Opinion: The modern warfare of cyber attacks

Albert Fisler is a columnist for the Daily Kent Stater. Contact him at [email protected]

Albert Fisler

Tensions are currently rising in Eastern Europe as Ukraine claims to have been cyber-attacked by Russia.  Ukrainian authorities have confirmed communication networks were disrupted Tuesday, according to BBC News.

Russia has been accused of this type of attack in the past; Georgia almost blamed the country for a similar attack in 2008. According to The New York Times, distributed denial of service, or D.D.O.S., attacks barraged Georgian servers with millions of requests that overloaded and ultimately shut them down. Russia was also accused of attacking Estonia’s servers in 2007 in a similar fashion.  

After a disagreement with Russia over the relocation of a Soviet war memorial in Estonia, US News reported the cyber attacks affected Estonian banks, parliament, ministries, newspapers and TV. This undoubtedly disrupted any systems related to the Internet because of the inability to access information.  

According to US News, Estonia called this an act of war by Russia and turned to NATO for assistance. NATO was skeptical of accepting this as a true, hostile attack, seeing it as simply a great inconvenience for the country.  

However, with the recent attacks in Ukraine, this might only be the beginning of cyber warfare.  Bill Woodcock, the research director of a nonprofit organization that tracks Internet traffic called Packet Clearing House, told The New York Times that cyber attacks are inexpensive and leave few fingerprints.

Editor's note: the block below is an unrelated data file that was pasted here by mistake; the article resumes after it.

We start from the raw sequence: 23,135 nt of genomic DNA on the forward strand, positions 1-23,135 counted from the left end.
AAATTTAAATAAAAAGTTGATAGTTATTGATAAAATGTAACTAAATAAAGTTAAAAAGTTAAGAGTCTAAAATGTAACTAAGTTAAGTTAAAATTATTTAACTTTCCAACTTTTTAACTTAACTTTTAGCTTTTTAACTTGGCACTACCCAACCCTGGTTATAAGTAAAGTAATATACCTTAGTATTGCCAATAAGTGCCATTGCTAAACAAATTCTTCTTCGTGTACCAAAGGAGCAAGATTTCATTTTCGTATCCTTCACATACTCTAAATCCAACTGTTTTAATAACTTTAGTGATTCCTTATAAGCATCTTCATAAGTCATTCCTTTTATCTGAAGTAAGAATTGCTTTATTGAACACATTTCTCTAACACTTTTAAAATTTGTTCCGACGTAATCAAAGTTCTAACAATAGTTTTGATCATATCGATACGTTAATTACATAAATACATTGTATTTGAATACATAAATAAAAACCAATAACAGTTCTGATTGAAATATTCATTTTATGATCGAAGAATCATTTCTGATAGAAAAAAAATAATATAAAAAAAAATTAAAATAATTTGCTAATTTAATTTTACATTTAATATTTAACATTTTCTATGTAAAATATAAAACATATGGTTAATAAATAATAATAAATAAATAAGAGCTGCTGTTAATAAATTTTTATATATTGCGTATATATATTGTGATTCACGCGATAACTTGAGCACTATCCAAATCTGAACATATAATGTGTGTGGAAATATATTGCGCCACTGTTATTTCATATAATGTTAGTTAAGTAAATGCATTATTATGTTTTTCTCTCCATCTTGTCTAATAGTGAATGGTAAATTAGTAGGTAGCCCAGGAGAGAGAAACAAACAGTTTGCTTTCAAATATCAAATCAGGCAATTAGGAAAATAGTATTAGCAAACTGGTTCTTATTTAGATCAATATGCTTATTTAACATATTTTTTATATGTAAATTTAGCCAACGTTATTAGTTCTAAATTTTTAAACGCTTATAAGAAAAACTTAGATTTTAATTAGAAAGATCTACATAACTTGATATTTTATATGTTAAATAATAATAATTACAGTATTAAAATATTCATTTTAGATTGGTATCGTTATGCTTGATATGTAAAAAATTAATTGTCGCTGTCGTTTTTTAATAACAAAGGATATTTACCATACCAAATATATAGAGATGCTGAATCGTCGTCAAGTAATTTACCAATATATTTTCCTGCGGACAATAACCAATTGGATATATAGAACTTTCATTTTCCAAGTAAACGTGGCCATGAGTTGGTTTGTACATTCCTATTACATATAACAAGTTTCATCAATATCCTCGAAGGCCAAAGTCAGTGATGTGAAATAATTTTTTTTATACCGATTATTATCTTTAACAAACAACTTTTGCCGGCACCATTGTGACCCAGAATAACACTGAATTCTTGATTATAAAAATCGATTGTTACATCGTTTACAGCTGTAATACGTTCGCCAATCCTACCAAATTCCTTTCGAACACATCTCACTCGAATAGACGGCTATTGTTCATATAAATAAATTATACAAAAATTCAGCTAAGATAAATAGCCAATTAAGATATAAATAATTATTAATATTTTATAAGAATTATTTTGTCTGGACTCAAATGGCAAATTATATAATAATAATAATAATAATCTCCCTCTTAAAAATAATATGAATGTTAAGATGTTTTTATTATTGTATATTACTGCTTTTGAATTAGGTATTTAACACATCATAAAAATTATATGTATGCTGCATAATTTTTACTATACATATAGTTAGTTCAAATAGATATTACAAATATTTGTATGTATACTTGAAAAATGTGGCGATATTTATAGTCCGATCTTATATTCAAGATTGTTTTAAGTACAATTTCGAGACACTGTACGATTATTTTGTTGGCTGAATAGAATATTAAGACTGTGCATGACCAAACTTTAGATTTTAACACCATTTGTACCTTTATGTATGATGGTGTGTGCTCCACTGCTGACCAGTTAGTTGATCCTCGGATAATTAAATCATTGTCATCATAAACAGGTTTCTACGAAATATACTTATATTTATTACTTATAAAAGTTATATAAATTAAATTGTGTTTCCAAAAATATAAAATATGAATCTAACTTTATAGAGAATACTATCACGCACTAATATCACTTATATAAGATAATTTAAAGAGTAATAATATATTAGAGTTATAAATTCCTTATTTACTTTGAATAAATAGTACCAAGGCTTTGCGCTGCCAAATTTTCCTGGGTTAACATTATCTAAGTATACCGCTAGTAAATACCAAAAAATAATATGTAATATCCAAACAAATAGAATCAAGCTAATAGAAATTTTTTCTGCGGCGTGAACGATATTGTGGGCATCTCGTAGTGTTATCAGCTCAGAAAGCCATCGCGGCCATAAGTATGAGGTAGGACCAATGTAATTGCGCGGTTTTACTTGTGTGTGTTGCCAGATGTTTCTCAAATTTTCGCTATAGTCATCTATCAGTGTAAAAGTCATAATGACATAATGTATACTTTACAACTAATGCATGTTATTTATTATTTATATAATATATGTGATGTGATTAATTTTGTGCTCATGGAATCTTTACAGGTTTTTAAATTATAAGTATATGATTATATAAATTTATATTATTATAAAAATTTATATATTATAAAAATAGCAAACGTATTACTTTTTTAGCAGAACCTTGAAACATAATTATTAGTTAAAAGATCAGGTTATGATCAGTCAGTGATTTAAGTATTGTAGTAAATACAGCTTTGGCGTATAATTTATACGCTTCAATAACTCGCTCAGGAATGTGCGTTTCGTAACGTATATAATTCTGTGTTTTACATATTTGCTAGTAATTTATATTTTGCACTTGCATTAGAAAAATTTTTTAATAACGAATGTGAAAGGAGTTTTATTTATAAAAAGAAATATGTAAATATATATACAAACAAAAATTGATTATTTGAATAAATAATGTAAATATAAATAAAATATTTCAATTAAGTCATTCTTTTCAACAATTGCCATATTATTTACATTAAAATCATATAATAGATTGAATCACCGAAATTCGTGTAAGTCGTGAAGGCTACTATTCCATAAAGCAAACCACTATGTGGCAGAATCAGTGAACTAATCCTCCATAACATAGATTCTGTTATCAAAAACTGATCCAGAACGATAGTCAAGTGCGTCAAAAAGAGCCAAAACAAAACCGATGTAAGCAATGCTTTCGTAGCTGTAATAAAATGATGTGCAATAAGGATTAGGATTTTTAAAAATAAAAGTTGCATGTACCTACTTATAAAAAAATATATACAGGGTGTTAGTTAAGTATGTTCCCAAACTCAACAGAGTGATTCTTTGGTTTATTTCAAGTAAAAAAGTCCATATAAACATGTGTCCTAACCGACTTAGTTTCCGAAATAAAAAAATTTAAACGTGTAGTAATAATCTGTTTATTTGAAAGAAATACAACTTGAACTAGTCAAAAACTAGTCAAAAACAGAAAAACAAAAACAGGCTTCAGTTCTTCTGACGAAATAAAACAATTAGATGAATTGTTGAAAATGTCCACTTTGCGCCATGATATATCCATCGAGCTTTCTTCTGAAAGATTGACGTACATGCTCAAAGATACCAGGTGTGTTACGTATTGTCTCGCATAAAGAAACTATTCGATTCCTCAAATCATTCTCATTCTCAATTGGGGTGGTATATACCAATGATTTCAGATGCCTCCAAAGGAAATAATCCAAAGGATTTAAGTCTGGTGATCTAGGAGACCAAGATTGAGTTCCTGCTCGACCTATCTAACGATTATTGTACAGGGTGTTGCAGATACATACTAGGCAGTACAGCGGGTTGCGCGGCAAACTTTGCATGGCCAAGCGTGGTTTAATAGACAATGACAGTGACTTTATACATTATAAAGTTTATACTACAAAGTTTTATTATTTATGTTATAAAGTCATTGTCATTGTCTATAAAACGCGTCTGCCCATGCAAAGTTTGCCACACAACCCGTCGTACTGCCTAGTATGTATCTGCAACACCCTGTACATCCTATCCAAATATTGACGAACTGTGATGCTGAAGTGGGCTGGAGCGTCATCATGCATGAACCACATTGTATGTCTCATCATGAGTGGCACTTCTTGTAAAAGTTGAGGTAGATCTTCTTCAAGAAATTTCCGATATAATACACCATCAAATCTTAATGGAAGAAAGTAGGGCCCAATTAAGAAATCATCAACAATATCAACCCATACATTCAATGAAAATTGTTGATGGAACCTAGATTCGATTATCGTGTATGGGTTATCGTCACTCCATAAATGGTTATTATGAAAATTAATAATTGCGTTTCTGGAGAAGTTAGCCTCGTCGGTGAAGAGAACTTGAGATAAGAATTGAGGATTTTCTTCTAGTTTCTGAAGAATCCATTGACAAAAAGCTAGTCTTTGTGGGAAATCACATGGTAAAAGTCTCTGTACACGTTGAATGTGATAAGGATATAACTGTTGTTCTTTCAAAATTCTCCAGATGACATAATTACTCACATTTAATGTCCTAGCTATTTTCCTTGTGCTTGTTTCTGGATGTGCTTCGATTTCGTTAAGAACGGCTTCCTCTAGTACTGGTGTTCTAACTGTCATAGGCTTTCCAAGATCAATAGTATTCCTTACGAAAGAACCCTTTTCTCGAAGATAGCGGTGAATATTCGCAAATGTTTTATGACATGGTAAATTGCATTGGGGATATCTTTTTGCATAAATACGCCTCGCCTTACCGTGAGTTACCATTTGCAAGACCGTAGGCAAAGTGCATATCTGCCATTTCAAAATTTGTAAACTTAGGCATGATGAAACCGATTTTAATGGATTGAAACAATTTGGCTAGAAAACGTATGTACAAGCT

“It costs about 4 cents per machine,” Woodcock said. “You could fund an entire cyber warfare campaign for the cost of replacing a tank tread.”  

Although Russian security services have not commented on the cyber attacks, BBC News reported that security experts speculate Russia might be exercising restraint in its cyber capabilities.  

This new type of warfare has great potential for heavy effects if used efficiently on either side.  The loss of systems that control anything from electricity to water —  even Internet —  could be devastating if actually damaged or tampered with.  

The potential loss of electricity would prove overwhelming if such systems were attacked.  You might recall the massive blackout that affected more than 55 million people in North America in 2003, spanning from Ontario to New Jersey.  

I still remember how it seemed as if entire neighborhoods had stopped, as no one could go to work. Grocery stores were forced to discard most of the stock that had spoiled in the absence of electricity. If the possibility for a cyber attack does exist, it could potentially interrupt strictly regulated routines for countless businesses, which would cost millions of dollars in spoiled products.

It might still be unclear if these cyber attacks could, in fact, be considered acts of war in this early stage, but if lives are lost because of the extent of these attacks, perspectives might change, and these cyber attacks could be seen as dangerous rather than inconvenient.